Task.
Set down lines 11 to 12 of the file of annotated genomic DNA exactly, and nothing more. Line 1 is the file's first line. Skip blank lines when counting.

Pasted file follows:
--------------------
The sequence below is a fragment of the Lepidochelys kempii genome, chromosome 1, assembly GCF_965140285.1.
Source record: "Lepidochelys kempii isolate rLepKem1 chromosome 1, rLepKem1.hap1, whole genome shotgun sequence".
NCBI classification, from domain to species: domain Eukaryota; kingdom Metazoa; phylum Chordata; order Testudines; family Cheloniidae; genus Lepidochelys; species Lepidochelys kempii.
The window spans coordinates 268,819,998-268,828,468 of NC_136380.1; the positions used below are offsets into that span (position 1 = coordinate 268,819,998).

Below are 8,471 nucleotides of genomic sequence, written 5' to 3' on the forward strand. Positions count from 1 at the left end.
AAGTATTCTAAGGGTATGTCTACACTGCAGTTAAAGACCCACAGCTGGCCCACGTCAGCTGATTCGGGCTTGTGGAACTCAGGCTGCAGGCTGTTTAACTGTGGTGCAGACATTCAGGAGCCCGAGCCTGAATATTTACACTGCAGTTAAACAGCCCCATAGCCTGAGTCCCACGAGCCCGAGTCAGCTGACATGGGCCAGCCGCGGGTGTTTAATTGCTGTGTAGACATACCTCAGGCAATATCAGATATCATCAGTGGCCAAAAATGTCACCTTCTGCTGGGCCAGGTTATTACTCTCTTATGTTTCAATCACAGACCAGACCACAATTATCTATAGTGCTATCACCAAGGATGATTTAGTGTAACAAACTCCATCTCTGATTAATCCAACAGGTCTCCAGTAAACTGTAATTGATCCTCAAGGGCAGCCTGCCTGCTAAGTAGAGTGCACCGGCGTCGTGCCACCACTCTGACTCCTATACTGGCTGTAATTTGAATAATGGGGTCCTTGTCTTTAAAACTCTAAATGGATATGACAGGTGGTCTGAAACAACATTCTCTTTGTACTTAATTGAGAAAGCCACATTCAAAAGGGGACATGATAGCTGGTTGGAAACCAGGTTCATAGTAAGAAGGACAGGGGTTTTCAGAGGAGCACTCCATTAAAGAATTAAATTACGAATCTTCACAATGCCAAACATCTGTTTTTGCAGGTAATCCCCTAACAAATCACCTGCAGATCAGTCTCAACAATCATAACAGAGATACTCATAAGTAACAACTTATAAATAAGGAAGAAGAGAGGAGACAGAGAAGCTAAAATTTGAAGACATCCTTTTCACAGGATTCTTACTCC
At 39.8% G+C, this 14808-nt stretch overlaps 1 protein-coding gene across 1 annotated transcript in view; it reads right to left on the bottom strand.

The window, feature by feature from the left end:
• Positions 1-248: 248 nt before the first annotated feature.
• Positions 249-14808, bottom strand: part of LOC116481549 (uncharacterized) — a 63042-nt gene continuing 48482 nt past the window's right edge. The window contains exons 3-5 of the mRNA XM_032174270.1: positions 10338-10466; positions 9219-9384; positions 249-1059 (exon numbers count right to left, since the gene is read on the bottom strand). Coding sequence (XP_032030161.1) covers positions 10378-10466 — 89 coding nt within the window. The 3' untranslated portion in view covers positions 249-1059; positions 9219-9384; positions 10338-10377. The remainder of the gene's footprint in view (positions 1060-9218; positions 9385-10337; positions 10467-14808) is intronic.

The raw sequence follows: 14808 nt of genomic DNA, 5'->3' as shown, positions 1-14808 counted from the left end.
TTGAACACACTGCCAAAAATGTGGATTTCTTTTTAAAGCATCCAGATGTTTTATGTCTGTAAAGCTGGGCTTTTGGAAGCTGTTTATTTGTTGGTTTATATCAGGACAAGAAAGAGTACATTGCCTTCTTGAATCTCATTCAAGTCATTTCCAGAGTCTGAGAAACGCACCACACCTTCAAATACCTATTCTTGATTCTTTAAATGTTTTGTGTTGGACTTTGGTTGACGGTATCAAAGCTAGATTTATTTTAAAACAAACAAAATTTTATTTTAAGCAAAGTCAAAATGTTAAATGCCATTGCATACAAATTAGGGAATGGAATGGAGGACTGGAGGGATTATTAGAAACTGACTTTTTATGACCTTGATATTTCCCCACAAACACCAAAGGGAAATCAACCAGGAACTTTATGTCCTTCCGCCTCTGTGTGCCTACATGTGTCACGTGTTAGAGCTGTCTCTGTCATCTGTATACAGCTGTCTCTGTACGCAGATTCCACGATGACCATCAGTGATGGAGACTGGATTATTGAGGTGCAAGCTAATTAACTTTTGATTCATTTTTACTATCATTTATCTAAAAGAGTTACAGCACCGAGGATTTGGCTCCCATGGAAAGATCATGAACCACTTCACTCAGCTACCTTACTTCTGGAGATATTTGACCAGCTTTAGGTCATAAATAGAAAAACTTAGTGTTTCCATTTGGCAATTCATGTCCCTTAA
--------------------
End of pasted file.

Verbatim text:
The raw sequence follows: 14808 nt of genomic DNA, 5'->3' as shown, positions 1-14808 counted from the left end.
TTGAACACACTGCCAAAAATGTGGATTTCTTTTTAAAGCATCCAGATGTTTTATGTCTGTAAAGCTGGGCTTTTGGAAGCTGTTTATTTGTTGGTTTATATCAGGACAAGAAAGAGTACATTGCCTTCTTGAATCTCATTCAAGTCATTTCCAGAGTCTGAGAAACGCACCACACCTTCAAATACCTATTCTTGATTCTTTAAATGTTTTGTGTTGGACTTTGGTTGACGGTATCAAAGCTAGATTTATTTTAAAACAAACAAAATTTTATTTTAAGCAAAGTCAAAATGTTAAATGCCATTGCATACAAATTAGGGAATGGAATGGAGGACTGGAGGGATTATTAGAAACTGACTTTTTATGACCTTGATATTTCCCCACAAACACCAAAGGGAAATCAACCAGGAACTTTATGTCCTTCCGCCTCTGTGTGCCTACATGTGTCACGTGTTAGAGCTGTCTCTGTCATCTGTATACAGCTGTCTCTGTACGCAGATTCCACGATGACCATCAGTGATGGAGACTGGATTATTGAGGTGCAAGCTAATTAACTTTTGATTCATTTTTACTATCATTTATCTAAAAGAGTTACAGCACCGAGGATTTGGCTCCCATGGAAAGATCATGAACCACTTCACTCAGCTACCTTACTTCTGGAGATATTTGACCAGCTTTAGGTCATAAATAGAAAAACTTAGTGTTTCCATTTGGCAATTCATGTCCCTTAA